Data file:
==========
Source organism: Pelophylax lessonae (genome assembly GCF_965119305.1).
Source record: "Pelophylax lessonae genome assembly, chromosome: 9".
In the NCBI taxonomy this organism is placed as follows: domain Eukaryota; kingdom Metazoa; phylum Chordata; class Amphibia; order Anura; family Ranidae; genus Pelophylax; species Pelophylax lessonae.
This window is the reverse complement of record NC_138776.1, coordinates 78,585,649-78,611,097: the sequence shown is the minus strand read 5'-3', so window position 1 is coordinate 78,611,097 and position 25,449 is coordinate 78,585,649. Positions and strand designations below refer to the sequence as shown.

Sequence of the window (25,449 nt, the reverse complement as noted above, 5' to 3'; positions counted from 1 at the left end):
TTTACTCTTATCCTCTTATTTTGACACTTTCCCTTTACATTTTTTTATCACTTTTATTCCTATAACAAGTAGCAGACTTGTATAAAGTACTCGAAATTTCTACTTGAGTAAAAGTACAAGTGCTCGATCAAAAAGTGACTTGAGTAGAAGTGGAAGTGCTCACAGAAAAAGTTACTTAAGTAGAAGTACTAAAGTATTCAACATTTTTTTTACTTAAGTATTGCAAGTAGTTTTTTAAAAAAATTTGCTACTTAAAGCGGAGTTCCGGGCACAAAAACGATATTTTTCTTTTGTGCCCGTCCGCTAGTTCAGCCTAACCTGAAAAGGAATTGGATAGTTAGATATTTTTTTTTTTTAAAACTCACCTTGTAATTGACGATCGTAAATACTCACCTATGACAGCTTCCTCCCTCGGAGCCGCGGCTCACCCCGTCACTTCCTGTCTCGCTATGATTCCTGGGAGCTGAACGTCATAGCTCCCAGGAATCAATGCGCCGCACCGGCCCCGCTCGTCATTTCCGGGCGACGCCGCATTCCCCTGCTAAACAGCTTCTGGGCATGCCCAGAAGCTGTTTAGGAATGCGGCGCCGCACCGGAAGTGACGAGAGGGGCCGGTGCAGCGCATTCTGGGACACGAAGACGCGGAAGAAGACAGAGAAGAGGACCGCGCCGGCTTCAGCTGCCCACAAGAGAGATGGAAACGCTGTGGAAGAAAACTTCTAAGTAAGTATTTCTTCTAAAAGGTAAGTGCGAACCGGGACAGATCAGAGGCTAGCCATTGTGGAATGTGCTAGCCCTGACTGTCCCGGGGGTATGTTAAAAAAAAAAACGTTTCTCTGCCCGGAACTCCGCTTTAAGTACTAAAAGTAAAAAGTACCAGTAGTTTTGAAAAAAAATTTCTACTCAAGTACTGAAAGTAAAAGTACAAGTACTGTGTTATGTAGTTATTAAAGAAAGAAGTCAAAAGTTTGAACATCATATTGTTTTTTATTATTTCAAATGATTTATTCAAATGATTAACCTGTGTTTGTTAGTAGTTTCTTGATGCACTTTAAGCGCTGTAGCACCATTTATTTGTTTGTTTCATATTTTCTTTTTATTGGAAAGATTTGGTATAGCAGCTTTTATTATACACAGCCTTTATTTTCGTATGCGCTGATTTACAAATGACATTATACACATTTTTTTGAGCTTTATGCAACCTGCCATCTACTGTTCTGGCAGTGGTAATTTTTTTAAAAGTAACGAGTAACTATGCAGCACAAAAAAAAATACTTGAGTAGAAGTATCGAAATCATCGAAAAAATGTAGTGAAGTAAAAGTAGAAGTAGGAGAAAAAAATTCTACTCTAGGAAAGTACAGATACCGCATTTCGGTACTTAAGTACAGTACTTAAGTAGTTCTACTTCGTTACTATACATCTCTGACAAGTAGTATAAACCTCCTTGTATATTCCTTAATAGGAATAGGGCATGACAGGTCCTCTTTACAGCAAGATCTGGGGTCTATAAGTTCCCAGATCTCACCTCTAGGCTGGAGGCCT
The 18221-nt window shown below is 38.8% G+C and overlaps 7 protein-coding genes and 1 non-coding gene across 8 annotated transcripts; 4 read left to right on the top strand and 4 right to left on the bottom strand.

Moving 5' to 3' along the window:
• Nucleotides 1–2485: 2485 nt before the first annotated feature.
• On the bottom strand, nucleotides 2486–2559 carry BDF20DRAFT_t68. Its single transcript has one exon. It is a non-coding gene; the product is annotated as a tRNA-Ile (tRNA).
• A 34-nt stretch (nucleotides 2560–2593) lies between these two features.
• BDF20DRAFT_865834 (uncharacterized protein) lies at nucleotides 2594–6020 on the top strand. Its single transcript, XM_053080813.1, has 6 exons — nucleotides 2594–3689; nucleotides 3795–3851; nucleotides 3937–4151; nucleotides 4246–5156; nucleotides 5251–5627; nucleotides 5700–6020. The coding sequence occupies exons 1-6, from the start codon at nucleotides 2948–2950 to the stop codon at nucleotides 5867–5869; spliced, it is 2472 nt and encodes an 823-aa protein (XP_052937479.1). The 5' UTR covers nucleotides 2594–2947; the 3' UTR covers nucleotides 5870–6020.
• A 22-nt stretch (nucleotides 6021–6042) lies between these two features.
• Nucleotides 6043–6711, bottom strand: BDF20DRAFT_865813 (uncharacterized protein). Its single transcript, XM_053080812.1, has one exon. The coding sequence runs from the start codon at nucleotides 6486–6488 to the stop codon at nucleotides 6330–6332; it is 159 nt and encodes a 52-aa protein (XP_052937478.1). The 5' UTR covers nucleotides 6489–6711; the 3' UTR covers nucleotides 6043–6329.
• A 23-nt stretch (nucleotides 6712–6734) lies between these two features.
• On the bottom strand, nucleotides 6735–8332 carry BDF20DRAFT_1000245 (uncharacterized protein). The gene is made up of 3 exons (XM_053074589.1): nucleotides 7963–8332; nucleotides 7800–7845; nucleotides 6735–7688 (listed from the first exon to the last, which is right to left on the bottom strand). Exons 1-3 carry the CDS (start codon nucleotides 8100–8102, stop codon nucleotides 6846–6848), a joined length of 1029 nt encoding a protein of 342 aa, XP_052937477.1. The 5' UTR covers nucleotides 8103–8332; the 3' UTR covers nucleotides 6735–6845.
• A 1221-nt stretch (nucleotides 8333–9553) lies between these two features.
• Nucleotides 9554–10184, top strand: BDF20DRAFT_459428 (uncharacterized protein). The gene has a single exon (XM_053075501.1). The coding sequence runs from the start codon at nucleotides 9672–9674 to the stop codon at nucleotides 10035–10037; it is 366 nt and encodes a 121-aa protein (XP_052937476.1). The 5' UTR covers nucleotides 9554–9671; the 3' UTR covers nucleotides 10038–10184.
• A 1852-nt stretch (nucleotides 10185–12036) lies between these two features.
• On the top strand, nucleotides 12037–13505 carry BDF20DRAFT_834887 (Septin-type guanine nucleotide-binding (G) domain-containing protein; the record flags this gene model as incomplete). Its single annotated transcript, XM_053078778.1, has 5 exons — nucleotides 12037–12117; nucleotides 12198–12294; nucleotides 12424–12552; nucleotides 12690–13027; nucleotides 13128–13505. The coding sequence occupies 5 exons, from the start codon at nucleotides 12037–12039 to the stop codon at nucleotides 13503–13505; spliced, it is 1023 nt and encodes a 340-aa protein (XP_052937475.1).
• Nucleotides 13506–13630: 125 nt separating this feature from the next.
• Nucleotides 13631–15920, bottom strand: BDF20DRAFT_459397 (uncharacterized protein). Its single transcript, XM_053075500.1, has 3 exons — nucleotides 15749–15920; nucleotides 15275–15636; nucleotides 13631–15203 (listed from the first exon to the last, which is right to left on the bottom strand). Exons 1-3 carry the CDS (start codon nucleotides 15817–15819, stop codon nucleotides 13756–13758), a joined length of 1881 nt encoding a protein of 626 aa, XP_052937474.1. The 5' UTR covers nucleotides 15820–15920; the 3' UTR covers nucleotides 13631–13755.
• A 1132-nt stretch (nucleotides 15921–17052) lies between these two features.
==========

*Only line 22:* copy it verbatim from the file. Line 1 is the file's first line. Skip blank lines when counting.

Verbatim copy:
• Nucleotides 13631–15920, bottom strand: BDF20DRAFT_459397 (uncharacterized protein). Its single transcript, XM_053075500.1, has 3 exons — nucleotides 15749–15920; nucleotides 15275–15636; nucleotides 13631–15203 (listed from the first exon to the last, which is right to left on the bottom strand). Exons 1-3 carry the CDS (start codon nucleotides 15817–15819, stop codon nucleotides 13756–13758), a joined length of 1881 nt encoding a protein of 626 aa, XP_052937474.1. The 5' UTR covers nucleotides 15820–15920; the 3' UTR covers nucleotides 13631–13755.